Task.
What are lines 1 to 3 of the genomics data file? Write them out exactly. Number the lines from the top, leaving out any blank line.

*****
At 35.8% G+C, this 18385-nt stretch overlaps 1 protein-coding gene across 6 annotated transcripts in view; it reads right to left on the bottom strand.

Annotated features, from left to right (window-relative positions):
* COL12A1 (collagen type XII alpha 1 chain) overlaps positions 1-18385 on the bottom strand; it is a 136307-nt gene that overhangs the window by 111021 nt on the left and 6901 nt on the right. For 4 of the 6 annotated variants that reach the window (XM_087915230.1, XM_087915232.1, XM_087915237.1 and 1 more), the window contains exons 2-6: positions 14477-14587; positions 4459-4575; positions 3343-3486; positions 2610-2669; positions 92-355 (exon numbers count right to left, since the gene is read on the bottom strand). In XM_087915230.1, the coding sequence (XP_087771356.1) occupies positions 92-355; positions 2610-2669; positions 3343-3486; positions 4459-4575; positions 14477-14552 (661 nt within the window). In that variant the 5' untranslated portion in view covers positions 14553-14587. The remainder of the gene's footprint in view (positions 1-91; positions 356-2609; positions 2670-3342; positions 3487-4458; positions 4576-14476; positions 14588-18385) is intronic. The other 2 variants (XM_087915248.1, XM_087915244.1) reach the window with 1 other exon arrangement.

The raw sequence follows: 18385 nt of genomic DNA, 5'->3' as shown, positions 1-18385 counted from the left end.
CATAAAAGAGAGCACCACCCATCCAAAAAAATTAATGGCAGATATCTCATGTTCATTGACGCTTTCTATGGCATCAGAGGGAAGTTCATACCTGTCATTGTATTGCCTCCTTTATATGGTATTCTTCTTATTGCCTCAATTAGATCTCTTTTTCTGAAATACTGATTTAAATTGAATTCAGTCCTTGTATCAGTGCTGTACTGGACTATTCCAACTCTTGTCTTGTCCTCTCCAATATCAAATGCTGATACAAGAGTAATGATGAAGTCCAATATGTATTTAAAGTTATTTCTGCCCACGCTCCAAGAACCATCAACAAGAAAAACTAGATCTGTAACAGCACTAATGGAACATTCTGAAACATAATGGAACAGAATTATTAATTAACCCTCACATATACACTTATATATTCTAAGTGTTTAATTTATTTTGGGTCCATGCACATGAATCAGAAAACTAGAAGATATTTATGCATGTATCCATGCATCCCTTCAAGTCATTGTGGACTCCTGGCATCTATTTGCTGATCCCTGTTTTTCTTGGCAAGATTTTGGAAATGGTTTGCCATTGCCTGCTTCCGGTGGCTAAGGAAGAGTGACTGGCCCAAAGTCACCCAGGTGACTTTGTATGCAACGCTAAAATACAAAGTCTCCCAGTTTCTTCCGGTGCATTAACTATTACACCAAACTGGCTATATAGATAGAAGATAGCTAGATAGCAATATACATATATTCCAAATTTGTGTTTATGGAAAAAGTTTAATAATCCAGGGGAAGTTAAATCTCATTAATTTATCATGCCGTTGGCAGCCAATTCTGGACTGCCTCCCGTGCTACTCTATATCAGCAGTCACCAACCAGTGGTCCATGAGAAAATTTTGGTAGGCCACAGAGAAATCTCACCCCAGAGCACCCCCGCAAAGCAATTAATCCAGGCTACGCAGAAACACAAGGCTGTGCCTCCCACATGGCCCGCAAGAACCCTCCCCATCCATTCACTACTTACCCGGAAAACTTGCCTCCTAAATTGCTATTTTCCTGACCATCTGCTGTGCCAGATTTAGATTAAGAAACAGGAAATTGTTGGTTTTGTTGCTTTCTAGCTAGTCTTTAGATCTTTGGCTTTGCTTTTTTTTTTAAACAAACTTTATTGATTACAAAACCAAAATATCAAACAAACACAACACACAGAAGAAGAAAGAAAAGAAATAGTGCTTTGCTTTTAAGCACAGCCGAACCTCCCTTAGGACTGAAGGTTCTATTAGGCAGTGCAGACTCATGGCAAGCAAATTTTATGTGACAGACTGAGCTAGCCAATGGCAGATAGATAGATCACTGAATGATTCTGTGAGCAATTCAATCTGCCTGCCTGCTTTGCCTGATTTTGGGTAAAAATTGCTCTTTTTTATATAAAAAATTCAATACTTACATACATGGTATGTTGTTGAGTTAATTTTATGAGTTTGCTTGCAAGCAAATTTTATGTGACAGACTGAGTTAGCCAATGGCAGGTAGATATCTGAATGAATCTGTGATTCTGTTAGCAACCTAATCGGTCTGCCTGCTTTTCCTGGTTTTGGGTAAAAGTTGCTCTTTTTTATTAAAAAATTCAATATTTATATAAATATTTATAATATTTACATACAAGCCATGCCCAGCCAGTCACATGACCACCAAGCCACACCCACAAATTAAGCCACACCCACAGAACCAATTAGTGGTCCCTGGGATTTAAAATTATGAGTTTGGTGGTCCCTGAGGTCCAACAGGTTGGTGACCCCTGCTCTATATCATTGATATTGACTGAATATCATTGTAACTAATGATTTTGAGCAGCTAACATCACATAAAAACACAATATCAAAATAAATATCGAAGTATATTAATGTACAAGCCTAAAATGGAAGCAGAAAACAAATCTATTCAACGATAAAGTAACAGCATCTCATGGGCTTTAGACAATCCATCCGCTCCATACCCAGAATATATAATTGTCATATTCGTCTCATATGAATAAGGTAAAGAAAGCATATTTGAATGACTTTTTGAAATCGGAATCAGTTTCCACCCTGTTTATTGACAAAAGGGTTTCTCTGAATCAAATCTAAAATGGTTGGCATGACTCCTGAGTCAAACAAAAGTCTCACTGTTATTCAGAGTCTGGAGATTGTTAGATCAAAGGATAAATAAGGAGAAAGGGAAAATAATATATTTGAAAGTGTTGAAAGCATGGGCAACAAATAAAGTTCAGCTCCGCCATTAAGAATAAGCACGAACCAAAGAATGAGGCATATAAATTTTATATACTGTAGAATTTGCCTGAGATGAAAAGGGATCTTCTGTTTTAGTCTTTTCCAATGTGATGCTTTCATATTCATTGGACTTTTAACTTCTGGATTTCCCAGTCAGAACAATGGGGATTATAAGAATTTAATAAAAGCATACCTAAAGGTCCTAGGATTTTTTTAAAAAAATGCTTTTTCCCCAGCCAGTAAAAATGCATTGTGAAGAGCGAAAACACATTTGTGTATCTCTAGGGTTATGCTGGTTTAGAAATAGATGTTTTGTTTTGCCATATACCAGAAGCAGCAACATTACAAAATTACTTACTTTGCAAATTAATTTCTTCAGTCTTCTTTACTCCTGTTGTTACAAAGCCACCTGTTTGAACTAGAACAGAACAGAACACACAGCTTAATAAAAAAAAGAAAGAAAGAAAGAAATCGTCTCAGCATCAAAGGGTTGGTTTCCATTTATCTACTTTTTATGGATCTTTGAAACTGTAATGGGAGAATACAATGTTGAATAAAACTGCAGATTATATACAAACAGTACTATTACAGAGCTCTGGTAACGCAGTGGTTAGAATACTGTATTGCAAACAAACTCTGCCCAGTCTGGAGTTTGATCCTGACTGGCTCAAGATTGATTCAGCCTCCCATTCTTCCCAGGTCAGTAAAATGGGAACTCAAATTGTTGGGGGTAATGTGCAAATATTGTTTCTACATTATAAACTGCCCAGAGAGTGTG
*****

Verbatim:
At 35.8% G+C, this 18385-nt stretch overlaps 1 protein-coding gene across 6 annotated transcripts in view; it reads right to left on the bottom strand.

Annotated features, from left to right (window-relative positions):
* COL12A1 (collagen type XII alpha 1 chain) overlaps positions 1-18385 on the bottom strand; it is a 136307-nt gene that overhangs the window by 111021 nt on the left and 6901 nt on the right. For 4 of the 6 annotated variants that reach the window (XM_087915230.1, XM_087915232.1, XM_087915237.1 and 1 more), the window contains exons 2-6: positions 14477-14587; positions 4459-4575; positions 3343-3486; positions 2610-2669; positions 92-355 (exon numbers count right to left, since the gene is read on the bottom strand). In XM_087915230.1, the coding sequence (XP_087771356.1) occupies positions 92-355; positions 2610-2669; positions 3343-3486; positions 4459-4575; positions 14477-14552 (661 nt within the window). In that variant the 5' untranslated portion in view covers positions 14553-14587. The remainder of the gene's footprint in view (positions 1-91; positions 356-2609; positions 2670-3342; positions 3487-4458; positions 4576-14476; positions 14588-18385) is intronic. The other 2 variants (XM_087915248.1, XM_087915244.1) reach the window with 1 other exon arrangement.